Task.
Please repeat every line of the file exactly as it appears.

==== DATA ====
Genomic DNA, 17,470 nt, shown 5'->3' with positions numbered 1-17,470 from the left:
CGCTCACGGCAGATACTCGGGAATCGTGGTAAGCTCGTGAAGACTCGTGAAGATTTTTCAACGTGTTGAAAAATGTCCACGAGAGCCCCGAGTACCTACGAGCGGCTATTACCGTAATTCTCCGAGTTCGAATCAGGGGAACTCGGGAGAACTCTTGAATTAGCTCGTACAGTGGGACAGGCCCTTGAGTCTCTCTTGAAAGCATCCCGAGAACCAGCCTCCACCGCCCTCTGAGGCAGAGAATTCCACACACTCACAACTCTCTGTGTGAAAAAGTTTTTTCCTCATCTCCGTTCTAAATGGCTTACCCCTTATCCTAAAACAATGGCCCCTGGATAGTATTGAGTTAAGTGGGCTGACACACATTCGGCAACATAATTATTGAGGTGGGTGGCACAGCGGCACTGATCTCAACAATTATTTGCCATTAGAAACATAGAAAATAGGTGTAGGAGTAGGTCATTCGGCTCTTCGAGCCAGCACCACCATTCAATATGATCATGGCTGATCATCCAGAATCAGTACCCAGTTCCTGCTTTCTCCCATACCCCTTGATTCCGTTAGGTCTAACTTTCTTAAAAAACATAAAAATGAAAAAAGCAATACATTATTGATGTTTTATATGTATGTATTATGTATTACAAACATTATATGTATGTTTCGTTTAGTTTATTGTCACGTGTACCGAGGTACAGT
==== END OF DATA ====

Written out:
Genomic DNA, 17,470 nt, shown 5'->3' with positions numbered 1-17,470 from the left:
CGCTCACGGCAGATACTCGGGAATCGTGGTAAGCTCGTGAAGACTCGTGAAGATTTTTCAACGTGTTGAAAAATGTCCACGAGAGCCCCGAGTACCTACGAGCGGCTATTACCGTAATTCTCCGAGTTCGAATCAGGGGAACTCGGGAGAACTCTTGAATTAGCTCGTACAGTGGGACAGGCCCTTGAGTCTCTCTTGAAAGCATCCCGAGAACCAGCCTCCACCGCCCTCTGAGGCAGAGAATTCCACACACTCACAACTCTCTGTGTGAAAAAGTTTTTTCCTCATCTCCGTTCTAAATGGCTTACCCCTTATCCTAAAACAATGGCCCCTGGATAGTATTGAGTTAAGTGGGCTGACACACATTCGGCAACATAATTATTGAGGTGGGTGGCACAGCGGCACTGATCTCAACAATTATTTGCCATTAGAAACATAGAAAATAGGTGTAGGAGTAGGTCATTCGGCTCTTCGAGCCAGCACCACCATTCAATATGATCATGGCTGATCATCCAGAATCAGTACCCAGTTCCTGCTTTCTCCCATACCCCTTGATTCCGTTAGGTCTAACTTTCTTAAAAAACATAAAAATGAAAAAAGCAATACATTATTGATGTTTTATATGTATGTATTATGTATTACAAACATTATATGTATGTTTCGTTTAGTTTATTGTCACGTGTACCGAGGTACAGT